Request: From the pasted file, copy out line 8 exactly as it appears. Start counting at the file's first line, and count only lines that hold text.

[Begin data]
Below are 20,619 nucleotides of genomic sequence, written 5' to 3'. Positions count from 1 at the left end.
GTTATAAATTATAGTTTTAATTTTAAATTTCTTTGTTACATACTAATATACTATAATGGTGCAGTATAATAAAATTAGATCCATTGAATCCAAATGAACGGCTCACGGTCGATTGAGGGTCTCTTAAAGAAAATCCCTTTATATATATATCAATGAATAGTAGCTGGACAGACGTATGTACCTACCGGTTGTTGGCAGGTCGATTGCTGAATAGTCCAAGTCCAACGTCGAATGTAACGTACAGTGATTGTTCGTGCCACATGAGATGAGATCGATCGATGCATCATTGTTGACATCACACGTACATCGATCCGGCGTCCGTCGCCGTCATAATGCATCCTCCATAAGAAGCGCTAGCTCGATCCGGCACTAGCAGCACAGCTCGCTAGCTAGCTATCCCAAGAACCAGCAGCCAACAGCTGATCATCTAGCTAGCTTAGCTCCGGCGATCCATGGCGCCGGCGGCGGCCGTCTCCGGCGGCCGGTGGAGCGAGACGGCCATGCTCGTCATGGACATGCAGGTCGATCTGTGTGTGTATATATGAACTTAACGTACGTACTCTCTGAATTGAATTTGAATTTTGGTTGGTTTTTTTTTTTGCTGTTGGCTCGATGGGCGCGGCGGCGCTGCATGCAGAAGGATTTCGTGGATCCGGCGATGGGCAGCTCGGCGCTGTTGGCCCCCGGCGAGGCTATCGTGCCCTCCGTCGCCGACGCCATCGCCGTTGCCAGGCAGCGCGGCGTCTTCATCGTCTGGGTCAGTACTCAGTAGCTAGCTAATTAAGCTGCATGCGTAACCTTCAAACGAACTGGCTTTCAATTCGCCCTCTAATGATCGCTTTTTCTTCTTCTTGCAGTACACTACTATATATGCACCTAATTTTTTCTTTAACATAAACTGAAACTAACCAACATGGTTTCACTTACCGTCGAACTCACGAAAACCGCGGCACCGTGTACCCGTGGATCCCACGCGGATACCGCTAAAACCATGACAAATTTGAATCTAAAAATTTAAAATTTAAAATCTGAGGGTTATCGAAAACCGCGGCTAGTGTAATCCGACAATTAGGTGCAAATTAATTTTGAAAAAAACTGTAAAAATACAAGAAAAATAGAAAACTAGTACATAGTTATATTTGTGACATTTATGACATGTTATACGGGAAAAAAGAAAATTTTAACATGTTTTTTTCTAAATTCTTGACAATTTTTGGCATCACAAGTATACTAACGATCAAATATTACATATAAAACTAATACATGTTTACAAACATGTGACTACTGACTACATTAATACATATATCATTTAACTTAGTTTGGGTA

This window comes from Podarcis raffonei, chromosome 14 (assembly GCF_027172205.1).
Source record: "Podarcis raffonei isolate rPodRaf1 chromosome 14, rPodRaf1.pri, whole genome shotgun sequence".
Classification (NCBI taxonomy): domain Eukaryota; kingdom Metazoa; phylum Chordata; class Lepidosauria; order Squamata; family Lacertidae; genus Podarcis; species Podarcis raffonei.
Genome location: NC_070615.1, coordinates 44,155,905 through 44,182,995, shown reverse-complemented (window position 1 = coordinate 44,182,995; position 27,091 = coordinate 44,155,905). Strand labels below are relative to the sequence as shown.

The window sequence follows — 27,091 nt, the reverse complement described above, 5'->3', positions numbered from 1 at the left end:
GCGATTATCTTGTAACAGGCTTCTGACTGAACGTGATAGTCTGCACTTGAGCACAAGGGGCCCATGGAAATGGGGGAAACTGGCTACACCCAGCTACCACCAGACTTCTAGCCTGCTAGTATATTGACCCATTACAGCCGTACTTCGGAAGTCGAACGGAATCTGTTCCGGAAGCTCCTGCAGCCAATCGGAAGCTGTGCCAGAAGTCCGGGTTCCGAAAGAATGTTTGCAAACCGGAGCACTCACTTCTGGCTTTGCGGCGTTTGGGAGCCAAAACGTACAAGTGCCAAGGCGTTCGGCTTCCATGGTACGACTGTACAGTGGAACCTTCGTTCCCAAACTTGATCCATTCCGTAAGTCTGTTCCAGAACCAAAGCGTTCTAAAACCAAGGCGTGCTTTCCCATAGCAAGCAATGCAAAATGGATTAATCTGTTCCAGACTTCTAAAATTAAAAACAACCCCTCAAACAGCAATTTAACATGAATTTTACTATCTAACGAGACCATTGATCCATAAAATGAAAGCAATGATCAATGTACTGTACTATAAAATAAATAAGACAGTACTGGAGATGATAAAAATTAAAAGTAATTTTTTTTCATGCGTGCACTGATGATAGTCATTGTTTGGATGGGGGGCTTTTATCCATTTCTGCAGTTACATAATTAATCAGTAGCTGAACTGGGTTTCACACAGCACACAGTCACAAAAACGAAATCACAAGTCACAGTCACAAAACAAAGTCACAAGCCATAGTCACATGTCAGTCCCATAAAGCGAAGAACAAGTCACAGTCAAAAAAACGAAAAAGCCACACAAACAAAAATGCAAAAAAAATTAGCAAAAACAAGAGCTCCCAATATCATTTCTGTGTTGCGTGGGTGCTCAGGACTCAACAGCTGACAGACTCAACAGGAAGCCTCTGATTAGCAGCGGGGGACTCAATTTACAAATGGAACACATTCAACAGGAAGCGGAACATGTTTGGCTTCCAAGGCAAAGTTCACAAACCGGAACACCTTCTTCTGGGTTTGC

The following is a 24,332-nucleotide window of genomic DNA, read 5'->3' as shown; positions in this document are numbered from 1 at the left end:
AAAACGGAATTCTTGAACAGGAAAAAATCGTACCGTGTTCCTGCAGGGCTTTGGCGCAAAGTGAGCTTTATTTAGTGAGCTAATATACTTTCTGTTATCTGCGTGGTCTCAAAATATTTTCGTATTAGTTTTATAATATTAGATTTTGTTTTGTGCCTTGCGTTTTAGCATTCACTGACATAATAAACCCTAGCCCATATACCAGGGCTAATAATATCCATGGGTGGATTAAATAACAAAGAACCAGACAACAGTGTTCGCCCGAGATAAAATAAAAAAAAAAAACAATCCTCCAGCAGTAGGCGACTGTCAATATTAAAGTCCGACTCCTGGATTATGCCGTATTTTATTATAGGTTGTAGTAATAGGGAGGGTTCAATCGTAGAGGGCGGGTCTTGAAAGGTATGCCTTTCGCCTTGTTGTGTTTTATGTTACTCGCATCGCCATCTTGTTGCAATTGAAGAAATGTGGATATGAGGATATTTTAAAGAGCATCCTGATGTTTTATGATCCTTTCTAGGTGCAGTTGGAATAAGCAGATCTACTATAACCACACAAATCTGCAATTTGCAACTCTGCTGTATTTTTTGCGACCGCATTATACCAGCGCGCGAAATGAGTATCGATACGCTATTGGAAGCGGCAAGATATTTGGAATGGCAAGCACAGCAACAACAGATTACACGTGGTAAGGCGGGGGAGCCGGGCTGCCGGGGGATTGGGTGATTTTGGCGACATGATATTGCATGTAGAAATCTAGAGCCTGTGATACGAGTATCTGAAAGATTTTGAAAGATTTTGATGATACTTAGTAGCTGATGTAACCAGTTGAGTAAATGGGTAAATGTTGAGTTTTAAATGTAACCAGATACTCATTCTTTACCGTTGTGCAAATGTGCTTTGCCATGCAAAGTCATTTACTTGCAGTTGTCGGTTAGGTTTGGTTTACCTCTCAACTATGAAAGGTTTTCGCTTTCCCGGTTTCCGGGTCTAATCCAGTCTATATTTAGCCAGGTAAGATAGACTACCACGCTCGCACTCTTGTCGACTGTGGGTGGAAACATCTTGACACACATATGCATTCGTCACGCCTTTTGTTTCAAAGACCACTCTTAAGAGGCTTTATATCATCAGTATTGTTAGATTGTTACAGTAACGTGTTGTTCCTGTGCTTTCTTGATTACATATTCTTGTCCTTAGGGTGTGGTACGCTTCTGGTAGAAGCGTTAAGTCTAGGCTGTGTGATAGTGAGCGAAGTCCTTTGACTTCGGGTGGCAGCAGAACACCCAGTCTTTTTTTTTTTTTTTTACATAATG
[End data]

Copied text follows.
GCGATTATCTTGTAACAGGCTTCTGACTGAACGTGATAGTCTGCACTTGAGCACAAGGGGCCCATGGAAATGGGGGAAACTGGCTACACCCAGCTACCACCAGACTTCTAGCCTGCTAGTATATTGACCCATTACAGCCGTACTTCGGAAGTCGAACGGAATCTGTTCCGGAAGCTCCTGCAGCCAATCGGAAGCTGTGCCAGAAGTCCGGGTTCCGAAAGAATGTTTGCAAACCGGAGCACTCACTTCTGGCTTTGCGGCGTTTGGGAGCCAAAACGTACAAGTGCCAAGGCGTTCGGCTTCCATGGTACGACTGTACAGTGGAACCTTCGTTCCCAAACTTGATCCATTCCGTAAGTCTGTTCCAGAACCAAAGCGTTCTAAAACCAAGGCGTGCTTTCCCATAGCAAGCAATGCAAAATGGATTAATCTGTTCCAGACTTCTAAAATTAAAAACAACCCCTCAAACAGCAATTTAACATGAATTTTACTATCTAACGAGACCATTGATCCATAAAATGAAAGCAATGATCAATGTACTGTACTATAAAATAAATAAGACAGTACTGGAGATGATAAAAATTAAAAGTAATTTTTTTTCATGCGTGCACTGATGATAGTCATTGTTTGGATGGGGGGCTTTTATCCATTTCTGCAGTTACATAATTAATCAGTAGCTGAACTGGGTTTCACACAGCACACAGTCACAAAAACGAAATCACAAGTCACAGTCACAAAACAAAGTCACAAGCCATAGTCACATGTCAGTCCCATAAAGCGAAGAACAAGTCACAGTCAAAAAAACGAAAAAGCCACACAAACAAAAATGCAAAAAAAATTAGCAAAAACAAGAGCTCCCAATATCATTTCTGTGTTGCGTGGGTGCTCAGGACTCAACAGCTGACAGACTCAACAGGAAGCCTCTGATTAGCAGCGGGGGACTCAATTTACAAATGGAACACATTCAACAGGAAGCGGAACATGTTTGGCTTCCAAGGCAAAGTTCACAAACCGGAACACCTTCTTCTGGGTTTGC